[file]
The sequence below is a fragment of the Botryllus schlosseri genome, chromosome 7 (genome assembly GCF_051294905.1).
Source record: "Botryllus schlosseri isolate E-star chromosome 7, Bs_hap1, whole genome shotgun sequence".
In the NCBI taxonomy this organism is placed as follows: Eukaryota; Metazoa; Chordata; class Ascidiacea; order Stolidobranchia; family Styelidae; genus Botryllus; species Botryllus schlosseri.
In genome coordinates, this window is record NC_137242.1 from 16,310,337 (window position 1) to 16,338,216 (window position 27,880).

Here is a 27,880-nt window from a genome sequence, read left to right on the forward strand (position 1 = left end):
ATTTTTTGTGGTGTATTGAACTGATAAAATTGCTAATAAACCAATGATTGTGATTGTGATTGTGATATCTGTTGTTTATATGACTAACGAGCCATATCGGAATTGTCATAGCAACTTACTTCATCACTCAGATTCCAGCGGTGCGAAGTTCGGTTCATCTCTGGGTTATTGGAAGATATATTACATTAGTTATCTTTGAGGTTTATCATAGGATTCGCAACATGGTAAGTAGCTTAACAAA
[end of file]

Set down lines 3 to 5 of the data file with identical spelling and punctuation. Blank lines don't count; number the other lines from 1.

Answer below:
In the NCBI taxonomy this organism is placed as follows: Eukaryota; Metazoa; Chordata; class Ascidiacea; order Stolidobranchia; family Styelidae; genus Botryllus; species Botryllus schlosseri.
In genome coordinates, this window is record NC_137242.1 from 16,310,337 (window position 1) to 16,338,216 (window position 27,880).

Here is a 27,880-nt window from a genome sequence, read left to right on the forward strand (position 1 = left end):